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 (1946-1999) Other 20th Century Battles
AuthorMessage
John R. Price
Wilkes-Barre, PA, USA
Posts: 556
"Black April The Fall of South Vietnam 1973-1975"
Posted on: 7/28/2015 12:00:41 AM
Realistic look at the ARVN and the military and political decisions of both North and South and the impact of the political "climate" in the US.(IMHO) Is also really hard on the Paris Accords because of the position it left S Vietnam especially without Nixon's promised support. Not easy on S Vietnam's leadership and their decisions during the period but nothing like the common held beliefs. Touches on the post war "re-education camps" and the fact that the last two ARVN Generals weren't released until 1992 and the the large majority of officers from major and above weren't released until 1987. Also identifies the North's main agent to be a NCO assigned to the JGS(Joint General Staff). Anybody else read this or want to discuss?
---------------
A battle long forgotten by our country in a war never understood by our country.
"to satisfy our endless needs and justify our bloody deeds, in the name of destiny and in the name of God"


tom ryan
Bethany Beach, DE, USA
Posts: 108
Re: "Black April The Fall of South Vietnam 1973-1975"
Posted on: 2/4/2016 7:36:52 PM
John, I just started reading Black April. It looks promising, and probably builds on Sorley's "A Better War." Will post more later.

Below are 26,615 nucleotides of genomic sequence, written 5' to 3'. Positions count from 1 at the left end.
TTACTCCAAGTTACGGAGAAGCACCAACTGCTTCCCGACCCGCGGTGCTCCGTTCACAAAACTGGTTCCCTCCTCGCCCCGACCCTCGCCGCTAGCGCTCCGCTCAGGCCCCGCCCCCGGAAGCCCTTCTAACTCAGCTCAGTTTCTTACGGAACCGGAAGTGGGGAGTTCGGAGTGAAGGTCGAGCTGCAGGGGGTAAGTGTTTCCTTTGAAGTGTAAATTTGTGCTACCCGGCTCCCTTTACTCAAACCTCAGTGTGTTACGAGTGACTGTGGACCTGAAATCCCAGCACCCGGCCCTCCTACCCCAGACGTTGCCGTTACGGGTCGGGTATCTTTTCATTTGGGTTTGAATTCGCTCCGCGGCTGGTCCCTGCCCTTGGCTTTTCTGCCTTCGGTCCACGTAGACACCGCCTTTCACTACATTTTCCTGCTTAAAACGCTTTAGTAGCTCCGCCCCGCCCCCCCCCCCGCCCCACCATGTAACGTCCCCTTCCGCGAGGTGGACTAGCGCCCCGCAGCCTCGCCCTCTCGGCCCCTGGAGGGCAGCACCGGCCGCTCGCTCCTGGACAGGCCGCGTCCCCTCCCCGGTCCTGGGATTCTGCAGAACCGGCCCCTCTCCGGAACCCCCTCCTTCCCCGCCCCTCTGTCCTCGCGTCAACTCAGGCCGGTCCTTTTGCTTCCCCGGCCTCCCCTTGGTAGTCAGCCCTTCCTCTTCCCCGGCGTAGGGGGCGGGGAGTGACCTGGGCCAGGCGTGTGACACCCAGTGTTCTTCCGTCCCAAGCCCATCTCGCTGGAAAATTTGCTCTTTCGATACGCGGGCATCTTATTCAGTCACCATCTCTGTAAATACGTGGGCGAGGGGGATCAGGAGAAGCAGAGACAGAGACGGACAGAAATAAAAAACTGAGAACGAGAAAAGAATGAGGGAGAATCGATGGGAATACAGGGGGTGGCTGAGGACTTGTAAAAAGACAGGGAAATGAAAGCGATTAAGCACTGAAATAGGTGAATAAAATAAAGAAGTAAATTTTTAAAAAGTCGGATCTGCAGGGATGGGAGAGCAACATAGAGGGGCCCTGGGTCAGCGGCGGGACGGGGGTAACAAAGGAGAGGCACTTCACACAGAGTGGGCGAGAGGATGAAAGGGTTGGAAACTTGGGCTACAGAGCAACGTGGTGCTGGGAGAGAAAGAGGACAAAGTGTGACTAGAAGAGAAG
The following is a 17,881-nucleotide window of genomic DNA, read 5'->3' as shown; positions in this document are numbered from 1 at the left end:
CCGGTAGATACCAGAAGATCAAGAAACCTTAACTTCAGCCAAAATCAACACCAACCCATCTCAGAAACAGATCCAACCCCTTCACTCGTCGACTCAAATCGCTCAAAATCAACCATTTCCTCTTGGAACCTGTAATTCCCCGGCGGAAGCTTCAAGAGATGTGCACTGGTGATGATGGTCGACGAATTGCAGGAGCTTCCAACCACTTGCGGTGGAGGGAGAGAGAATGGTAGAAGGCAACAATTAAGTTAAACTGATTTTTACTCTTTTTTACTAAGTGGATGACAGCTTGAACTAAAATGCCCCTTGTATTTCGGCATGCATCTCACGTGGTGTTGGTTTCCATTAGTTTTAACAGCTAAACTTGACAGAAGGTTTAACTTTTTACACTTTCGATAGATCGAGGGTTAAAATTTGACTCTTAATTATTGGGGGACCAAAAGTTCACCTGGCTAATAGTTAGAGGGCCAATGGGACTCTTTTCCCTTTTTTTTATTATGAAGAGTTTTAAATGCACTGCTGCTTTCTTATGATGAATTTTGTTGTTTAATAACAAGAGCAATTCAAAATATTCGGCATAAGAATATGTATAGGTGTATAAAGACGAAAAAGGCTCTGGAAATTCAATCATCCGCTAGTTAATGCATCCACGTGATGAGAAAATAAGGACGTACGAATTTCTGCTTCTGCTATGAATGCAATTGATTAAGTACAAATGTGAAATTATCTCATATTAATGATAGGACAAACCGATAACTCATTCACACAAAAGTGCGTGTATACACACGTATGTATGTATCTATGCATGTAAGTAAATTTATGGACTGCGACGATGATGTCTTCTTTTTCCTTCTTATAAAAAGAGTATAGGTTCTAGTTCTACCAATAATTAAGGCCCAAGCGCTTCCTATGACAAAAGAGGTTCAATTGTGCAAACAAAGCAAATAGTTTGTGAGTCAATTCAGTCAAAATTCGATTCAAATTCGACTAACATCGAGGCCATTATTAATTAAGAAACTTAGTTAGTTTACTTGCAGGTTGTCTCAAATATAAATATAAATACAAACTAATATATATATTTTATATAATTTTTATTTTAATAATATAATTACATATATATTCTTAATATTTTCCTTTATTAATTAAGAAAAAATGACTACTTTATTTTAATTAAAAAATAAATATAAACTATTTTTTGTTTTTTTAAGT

scoucer
Berlin, Germany
Posts: 1980
Re: "Black April The Fall of South Vietnam 1973-1975"
Posted on: 2/5/2016 6:15:32 PM
Thanks John.Definitely on my (much too long) reading list. I'd be very much interested in what is slowly coming out in vietnamese sources.

Trevor
---------------
`Hey don´t the wars come easy and don´t the peace come hard`- Buffy Sainte-Marie

Some swim with the stream. Some swim against the stream. Me - I´m stuck somewhere in the woods and can´t even find the stupid stream.

John R. Price
Wilkes-Barre, PA, USA
Posts: 556
Re: "Black April The Fall of South Vietnam 1973-1975"
Posted on: 2/19/2016 12:44:14 AM
Tom,

Have you finished? What did you think?
---------------
A battle long forgotten by our country in a war never understood by our country.
"to satisfy our endless needs and justify our bloody deeds, in the name of destiny and in the name of God"


BWilson
, Posts: 3702
Re: "Black April The Fall of South Vietnam 1973-1975"
Posted on: 2/22/2016 6:36:10 AM
John,

 Ran across this, one of the many forgotten aspects of the war. I agree with Bolté's final comment in the article.


Quote:
In May 1967 an organization known as CORDS—Civil Operations and Revolutionary Development Support—was formed to coordinate the U.S. civil and military pacification programs.


[Read More]

Cheers

BW
---------------
With occasional, fatigued glances at life's rear-view mirror from the other side of time.

John R. Price